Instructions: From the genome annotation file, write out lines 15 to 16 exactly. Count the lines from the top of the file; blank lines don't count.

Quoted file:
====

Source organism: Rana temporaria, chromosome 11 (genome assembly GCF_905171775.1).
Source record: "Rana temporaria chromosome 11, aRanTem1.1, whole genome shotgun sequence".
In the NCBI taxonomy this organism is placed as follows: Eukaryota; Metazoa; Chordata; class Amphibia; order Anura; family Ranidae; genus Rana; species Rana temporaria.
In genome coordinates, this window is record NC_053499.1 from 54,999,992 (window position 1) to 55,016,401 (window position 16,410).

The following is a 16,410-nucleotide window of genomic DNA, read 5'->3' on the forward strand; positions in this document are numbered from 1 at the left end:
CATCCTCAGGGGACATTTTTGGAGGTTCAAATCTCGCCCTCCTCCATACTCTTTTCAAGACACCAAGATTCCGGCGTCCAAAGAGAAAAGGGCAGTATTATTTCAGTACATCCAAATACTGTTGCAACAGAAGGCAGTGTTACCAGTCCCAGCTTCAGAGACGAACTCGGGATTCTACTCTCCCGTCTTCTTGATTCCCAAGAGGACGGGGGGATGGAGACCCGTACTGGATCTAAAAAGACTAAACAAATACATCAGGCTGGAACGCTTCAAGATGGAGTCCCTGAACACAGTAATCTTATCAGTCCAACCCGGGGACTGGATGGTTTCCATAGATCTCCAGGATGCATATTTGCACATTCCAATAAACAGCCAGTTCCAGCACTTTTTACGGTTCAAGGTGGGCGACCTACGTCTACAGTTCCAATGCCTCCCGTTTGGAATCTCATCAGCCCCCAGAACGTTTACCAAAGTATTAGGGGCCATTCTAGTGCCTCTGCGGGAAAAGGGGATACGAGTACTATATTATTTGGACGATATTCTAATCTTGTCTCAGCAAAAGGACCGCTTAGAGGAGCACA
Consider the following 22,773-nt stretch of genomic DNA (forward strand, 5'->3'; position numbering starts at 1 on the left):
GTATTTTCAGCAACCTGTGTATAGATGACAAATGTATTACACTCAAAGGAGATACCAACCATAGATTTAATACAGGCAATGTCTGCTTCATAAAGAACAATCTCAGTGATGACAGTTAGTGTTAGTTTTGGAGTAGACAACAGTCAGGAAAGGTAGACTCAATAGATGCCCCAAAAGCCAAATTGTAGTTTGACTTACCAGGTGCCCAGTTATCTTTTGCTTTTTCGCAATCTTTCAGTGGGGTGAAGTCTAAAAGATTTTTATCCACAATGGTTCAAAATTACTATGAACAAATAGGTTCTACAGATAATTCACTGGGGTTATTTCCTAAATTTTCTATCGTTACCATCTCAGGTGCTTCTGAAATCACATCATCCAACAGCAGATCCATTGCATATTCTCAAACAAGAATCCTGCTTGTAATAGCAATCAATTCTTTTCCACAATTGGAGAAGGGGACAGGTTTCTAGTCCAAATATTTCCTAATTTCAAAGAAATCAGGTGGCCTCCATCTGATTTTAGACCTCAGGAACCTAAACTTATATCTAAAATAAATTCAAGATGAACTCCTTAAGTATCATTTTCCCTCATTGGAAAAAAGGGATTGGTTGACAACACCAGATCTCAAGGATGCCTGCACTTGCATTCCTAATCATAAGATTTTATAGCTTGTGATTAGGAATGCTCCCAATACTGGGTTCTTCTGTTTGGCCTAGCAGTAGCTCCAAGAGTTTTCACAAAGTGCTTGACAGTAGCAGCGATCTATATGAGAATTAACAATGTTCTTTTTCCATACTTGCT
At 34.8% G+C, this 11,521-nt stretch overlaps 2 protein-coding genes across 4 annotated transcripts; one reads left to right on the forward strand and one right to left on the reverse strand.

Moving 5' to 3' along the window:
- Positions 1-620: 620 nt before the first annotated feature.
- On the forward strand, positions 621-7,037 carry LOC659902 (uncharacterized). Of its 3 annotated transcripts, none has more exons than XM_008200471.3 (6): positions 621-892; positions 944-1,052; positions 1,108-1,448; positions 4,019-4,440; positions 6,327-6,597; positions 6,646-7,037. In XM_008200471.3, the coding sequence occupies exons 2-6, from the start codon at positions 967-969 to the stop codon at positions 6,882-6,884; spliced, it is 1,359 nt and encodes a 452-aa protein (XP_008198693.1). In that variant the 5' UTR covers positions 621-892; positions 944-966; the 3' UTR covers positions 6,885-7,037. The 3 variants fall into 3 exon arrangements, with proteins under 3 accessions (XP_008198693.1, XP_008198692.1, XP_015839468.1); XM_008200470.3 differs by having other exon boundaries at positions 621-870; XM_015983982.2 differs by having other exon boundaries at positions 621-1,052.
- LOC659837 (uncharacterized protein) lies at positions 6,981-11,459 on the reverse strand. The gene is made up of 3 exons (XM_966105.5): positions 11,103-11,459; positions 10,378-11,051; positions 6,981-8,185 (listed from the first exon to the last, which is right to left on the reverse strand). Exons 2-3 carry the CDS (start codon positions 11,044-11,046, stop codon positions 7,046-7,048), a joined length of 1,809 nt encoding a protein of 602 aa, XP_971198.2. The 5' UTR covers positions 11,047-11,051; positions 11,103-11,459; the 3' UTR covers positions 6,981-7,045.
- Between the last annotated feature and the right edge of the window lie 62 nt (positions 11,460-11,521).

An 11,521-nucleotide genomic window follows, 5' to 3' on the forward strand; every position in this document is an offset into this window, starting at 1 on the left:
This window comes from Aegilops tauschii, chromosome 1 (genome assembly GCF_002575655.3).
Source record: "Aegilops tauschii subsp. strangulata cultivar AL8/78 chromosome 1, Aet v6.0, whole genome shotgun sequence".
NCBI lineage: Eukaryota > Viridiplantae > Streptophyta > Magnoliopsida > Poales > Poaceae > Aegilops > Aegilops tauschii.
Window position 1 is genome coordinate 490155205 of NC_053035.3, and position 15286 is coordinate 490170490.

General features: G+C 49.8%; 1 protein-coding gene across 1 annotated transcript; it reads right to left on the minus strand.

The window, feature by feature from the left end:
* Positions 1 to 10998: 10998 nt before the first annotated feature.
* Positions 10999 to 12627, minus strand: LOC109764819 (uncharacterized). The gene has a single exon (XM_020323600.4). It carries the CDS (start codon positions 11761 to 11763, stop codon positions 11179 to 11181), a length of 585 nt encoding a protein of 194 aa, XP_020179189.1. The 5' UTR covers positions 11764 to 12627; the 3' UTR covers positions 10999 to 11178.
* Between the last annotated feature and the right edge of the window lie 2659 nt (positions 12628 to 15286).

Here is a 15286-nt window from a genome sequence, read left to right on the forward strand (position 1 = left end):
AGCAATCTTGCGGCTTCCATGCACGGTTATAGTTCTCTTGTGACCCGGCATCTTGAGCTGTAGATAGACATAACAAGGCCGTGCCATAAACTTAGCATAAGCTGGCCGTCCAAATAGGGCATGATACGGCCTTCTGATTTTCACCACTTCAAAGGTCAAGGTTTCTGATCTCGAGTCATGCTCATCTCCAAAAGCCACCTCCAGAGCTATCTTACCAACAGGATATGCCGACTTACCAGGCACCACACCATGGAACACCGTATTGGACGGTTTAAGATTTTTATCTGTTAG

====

An 11,521-nucleotide genomic window follows, 5' to 3' on the forward strand; every position in this document is an offset into this window, starting at 1 on the left:
This window comes from Aegilops tauschii, chromosome 1 (genome assembly GCF_002575655.3).